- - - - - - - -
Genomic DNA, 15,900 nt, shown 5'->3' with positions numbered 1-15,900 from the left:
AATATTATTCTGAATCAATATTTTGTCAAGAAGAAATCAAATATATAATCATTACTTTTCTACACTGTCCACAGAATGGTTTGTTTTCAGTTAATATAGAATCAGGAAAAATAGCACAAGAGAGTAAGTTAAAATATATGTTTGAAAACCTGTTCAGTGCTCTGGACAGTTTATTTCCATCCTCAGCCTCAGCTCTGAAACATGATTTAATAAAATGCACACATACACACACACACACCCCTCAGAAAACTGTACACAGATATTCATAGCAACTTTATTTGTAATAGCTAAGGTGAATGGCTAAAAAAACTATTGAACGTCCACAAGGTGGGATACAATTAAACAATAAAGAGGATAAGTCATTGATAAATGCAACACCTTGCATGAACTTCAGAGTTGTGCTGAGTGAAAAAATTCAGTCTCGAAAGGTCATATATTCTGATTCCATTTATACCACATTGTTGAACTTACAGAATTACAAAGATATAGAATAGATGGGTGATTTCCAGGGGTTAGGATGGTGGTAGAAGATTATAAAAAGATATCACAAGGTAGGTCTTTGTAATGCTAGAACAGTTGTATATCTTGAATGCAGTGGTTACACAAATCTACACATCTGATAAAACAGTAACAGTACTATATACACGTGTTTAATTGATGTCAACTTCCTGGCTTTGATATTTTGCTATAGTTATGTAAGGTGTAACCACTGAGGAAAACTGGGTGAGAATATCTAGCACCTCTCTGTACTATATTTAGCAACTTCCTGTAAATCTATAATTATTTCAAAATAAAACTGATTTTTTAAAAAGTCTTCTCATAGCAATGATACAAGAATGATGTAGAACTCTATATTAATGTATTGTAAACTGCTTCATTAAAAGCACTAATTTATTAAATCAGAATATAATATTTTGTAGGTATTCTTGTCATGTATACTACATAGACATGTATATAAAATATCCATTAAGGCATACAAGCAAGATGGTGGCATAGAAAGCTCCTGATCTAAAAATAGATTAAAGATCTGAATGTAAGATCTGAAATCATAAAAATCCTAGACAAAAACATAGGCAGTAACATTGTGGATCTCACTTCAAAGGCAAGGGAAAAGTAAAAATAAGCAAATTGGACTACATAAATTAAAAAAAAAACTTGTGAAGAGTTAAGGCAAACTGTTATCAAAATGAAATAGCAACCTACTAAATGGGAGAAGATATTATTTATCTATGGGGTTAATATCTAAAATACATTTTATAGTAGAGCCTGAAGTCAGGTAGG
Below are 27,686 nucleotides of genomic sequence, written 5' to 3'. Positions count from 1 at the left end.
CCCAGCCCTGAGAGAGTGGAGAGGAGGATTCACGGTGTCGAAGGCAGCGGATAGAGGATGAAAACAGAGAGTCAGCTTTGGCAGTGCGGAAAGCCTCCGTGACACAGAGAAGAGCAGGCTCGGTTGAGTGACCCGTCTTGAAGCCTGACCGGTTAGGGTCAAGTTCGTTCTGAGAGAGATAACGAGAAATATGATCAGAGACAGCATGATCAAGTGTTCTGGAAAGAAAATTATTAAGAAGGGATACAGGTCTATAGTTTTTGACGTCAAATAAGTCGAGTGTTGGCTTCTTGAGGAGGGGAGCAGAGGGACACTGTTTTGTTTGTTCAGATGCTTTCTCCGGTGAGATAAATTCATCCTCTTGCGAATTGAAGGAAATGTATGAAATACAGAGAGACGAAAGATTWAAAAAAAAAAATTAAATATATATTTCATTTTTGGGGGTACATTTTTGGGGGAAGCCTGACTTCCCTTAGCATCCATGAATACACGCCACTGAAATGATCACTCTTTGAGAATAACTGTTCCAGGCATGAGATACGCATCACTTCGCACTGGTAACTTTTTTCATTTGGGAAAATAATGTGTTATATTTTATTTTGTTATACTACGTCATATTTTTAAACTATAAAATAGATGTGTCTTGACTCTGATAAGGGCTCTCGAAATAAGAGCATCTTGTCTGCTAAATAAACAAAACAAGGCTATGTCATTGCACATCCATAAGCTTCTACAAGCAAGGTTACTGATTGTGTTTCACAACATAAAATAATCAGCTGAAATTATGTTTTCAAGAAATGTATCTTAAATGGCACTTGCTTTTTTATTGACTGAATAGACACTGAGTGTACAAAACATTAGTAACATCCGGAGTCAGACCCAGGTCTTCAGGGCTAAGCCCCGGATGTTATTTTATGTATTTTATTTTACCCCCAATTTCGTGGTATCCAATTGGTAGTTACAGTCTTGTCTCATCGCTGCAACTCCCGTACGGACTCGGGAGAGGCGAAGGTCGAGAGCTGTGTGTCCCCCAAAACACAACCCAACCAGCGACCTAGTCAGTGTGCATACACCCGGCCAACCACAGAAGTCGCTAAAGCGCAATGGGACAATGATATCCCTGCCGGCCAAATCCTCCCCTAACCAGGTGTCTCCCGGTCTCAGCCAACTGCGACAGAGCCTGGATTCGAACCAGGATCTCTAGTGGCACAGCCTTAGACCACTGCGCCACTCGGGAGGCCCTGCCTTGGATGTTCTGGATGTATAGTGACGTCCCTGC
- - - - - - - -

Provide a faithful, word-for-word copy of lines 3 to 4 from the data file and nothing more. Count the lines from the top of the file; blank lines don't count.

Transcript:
Below are 27,686 nucleotides of genomic sequence, written 5' to 3'. Positions count from 1 at the left end.
CCCAGCCCTGAGAGAGTGGAGAGGAGGATTCACGGTGTCGAAGGCAGCGGATAGAGGATGAAAACAGAGAGTCAGCTTTGGCAGTGCGGAAAGCCTCCGTGACACAGAGAAGAGCAGGCTCGGTTGAGTGACCCGTCTTGAAGCCTGACCGGTTAGGGTCAAGTTCGTTCTGAGAGAGATAACGAGAAATATGATCAGAGACAGCATGATCAAGTGTTCTGGAAAGAAAATTATTAAGAAGGGATACAGGTCTATAGTTTTTGACGTCAAATAAGTCGAGTGTTGGCTTCTTGAGGAGGGGAGCAGAGGGACACTGTTTTGTTTGTTCAGATGCTTTCTCCGGTGAGATAAATTCATCCTCTTGCGAATTGAAGGAAATGTATGAAATACAGAGAGACGAAAGATTWAAAAAAAAAAATTAAATATATATTTCATTTTTGGGGGTACATTTTTGGGGGAAGCCTGACTTCCCTTAGCATCCATGAATACACGCCACTGAAATGATCACTCTTTGAGAATAACTGTTCCAGGCATGAGATACGCATCACTTCGCACTGGTAACTTTTTTCATTTGGGAAAATAATGTGTTATATTTTATTTTGTTATACTACGTCATATTTTTAAACTATAAAATAGATGTGTCTTGACTCTGATAAGGGCTCTCGAAATAAGAGCATCTTGTCTGCTAAATAAACAAAACAAGGCTATGTCATTGCACATCCATAAGCTTCTACAAGCAAGGTTACTGATTGTGTTTCACAACATAAAATAATCAGCTGAAATTATGTTTTCAAGAAATGTATCTTAAATGGCACTTGCTTTTTTATTGACTGAATAGACACTGAGTGTACAAAACATTAGTAACATCCGGAGTCAGACCCAGGTCTTCAGGGCTAAGCCCCGGATGTTATTTTATGTATTTTATTTTACCCCCAATTTCGTGGTATCCAATTGGTAGTTACAGTCTTGTCTCATCGCTGCAACTCCCGTACGGACTCGGGAGAGGCGAAGGTCGAGAGCTGTGTGTCCCCCAAAACACAACCCAACCAGCGACCTAGTCAGTGTGCATACACCCGGCCAACCACAGAAGTCGCTAAAGCGCAATGGGACAATGATATCCCTGCCGGCCAAATCCTCCCCTAACCAGGTGTCTCCCGGTCTCAGCCAACTGCGACAGAGCCTGGATTCGAACCAGGATCTCTAGTGGCACAGCCTTAGACCACTGCGCCACTCGGGAGGCCCTGCCTTGGATGTTCTGGATGTATAGTGACGTCCCTGC